Judge recuses self from crosswalk protest case

Boulder City Municipal Court’s judge has recused himself from the city’s crosswalk protest case because his impartiality has been questioned in district court.

“I did it to avoid the appearance of impropriety,” said Judge Victor Miller.

On Monday, April 9, Miller issued an order of recusal that said attorney Craig Anderson of Marquis Aurbach Coffing, who was retained by the city to represent him in a case regarding a gag order he issued, “apparently gleaned” a statement of facts from a separate pending case in federal court.

Miller said that the rules of judicial conduct require a judge to disqualify him- or herself when the judge’s impartiality might be reasonably questioned.

“Once the attorney filed things I hadn’t approved that seemed to favor one side, that left me without the ability to correct myself in the minds of the people,” he said.

Miller said he did not provide the questionable information to his attorney and did not know it was included in the response to the case filed against him in Nevada’s Eighth District Court until he was provided with a copy of it the morning of April 5 before a hearing about the gag order.

“Therefore, in light of the attorney acting on behalf of the undersigned judge filing a statement of facts relative to this case in another action in district court (even though it was without the judge’s consent or knowledge) this could reasonably lead to the appearance of partiality,” he wrote in the recusal. “As a result, the undersigned judge must recuse himself from further action on this matter.”

The April 5 district court hearing was for a petition for a Writ of Mandamus filed in March by attorney Stephen Stubbs, attorney for Boulder City resident John Hunt, who was arrested on several charges after a crosswalk protest against a police-sanctioned pedestrian enforcement event. Stubbs sought to restore his right to free speech that he said Miller took away from him through the gag order he issued in the city’s case against Hunt.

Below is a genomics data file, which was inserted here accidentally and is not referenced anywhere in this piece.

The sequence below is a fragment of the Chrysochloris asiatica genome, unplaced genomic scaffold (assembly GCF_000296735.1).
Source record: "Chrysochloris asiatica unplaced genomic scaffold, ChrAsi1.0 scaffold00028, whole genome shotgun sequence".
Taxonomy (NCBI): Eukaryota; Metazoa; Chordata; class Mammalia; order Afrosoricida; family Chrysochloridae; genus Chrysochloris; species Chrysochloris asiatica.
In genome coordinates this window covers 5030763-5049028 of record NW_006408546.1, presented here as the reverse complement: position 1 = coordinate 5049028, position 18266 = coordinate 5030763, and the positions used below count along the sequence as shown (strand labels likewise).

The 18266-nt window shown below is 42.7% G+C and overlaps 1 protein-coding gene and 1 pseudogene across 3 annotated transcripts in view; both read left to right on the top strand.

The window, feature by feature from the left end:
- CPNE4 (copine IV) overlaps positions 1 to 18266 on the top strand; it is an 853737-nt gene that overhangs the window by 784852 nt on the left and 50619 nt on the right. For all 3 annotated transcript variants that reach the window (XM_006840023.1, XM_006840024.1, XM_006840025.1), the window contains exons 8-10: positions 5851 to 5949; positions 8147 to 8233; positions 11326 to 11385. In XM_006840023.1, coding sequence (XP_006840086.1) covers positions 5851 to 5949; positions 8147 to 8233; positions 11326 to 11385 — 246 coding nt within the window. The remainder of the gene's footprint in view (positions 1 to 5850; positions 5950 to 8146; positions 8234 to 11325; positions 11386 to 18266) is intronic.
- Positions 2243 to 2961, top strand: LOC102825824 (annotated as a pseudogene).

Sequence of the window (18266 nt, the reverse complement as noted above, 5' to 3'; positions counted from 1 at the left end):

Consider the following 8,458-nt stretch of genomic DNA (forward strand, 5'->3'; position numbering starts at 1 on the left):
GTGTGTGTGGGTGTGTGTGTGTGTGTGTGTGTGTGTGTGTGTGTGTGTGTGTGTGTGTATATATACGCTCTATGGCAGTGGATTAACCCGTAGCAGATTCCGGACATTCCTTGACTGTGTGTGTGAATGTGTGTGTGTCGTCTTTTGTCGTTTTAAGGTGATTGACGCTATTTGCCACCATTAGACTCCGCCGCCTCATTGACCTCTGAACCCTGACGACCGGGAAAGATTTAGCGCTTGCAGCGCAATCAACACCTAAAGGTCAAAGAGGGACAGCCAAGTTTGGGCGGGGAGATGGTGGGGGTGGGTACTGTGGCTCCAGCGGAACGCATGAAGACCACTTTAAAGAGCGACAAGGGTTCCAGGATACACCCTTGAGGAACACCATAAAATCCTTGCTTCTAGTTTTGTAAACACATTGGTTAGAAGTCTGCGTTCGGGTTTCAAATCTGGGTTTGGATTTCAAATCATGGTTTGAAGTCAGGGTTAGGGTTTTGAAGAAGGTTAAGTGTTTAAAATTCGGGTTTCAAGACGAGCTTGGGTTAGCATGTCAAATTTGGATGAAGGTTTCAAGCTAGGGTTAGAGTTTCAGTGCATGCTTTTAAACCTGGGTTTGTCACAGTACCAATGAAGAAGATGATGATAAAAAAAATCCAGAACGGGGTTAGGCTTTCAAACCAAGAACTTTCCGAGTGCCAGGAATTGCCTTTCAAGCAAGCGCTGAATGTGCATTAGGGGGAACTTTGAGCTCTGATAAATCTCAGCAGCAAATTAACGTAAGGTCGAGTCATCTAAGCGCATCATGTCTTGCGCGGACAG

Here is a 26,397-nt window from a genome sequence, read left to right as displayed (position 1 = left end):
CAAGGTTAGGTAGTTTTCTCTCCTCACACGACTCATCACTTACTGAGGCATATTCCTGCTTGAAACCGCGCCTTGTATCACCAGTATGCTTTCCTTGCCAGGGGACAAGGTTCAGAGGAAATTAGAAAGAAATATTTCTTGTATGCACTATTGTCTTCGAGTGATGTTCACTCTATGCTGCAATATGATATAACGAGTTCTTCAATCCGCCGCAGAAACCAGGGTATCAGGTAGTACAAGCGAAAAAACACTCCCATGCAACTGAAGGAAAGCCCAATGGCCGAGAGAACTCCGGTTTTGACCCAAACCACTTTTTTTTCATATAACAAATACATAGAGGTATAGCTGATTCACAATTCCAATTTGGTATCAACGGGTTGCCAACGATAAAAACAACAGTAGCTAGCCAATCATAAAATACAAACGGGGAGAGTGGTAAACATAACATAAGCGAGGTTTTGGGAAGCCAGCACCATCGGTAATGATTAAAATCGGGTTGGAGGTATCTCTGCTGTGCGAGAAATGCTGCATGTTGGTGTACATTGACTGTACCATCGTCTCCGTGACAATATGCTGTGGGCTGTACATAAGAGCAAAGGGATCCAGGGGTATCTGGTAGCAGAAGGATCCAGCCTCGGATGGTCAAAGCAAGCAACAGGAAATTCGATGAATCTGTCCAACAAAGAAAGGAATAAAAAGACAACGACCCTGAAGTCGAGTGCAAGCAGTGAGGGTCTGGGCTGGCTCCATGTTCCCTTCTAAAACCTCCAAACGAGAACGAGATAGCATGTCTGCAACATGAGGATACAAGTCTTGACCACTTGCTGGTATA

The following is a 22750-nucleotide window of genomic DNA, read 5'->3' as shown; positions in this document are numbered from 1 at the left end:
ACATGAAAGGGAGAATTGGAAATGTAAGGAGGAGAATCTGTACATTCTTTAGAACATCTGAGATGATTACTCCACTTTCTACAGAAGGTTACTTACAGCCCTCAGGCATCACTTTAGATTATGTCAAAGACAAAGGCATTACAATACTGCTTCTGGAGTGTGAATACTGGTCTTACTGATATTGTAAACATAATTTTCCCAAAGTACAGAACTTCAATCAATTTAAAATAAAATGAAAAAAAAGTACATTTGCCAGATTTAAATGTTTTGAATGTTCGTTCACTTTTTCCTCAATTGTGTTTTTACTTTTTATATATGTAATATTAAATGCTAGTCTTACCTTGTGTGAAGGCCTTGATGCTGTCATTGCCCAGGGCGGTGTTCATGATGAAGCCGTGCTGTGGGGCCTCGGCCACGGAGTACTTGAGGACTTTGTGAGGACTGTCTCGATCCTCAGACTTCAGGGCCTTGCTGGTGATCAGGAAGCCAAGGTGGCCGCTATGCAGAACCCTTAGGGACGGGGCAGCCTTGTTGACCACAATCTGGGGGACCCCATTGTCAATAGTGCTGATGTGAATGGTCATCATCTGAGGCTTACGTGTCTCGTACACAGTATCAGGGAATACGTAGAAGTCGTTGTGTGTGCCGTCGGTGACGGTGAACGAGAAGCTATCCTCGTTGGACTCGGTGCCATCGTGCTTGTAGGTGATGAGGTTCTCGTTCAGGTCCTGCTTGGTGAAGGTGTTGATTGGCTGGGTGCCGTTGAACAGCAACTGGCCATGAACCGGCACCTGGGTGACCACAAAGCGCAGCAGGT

“Judge Miller did the right thing by recusing himself,” he said in a written statement. “It was disheartening to see Judge Miller and City Attorney Steve Morris working together, with a joint attorney, in their quest to find my client guilty without due process. Judge Miller has shown his true colors: illegal ex-parte communications, secret collusions with City Attorney Steve Morris, his ecclesiastic leader, conflicts of interest, and an unconstitutional gag order. Now, I hope my client gets a fair trial.”

During the hearing and in his reply to Miller’s response filed in the case, Stubbs said that including information from a criminal case that had not yet gone to trial in Miller’s court was wrong.

“Before trial, Judge Miller has prejudged John Hunt and adopted, verbatim, the city of Boulder City’s facts as set out in their motion for summary judgment in the federal civil rights case,” he wrote in his reply.

Stubbs also said that since Miller has the same attorney as the city in Hunt’s federal case against Boulder City, it is “literally impossible” for the city and Miller to have avoided improper communication.

Stubbs said the collusion and one-sided communication was proven by Morris’ statement in support of Miller that was submitted for the district court case.

Hunt’s case will be transferred to a pro tempore judge of the Boulder City Municipal Court, and Miller does not think this will delay the criminal trial scheduled for May 23 and 24.

The gag order issued Feb. 22 was because of a social media post Stubbs made about then-Acting City Attorney Morris, which said he did not care about the First Amendment.

The Judge Susan H. Johnson of the Eighth District Court will write an order in the district case about whether the gag order violated Stubbs’ First Amendment rights.

Contact reporter Celia Shortt Goodyear at cgoodyear@bouldercityreview.com or at 702-586-9401. Follow her on Twitter @csgoodyear.

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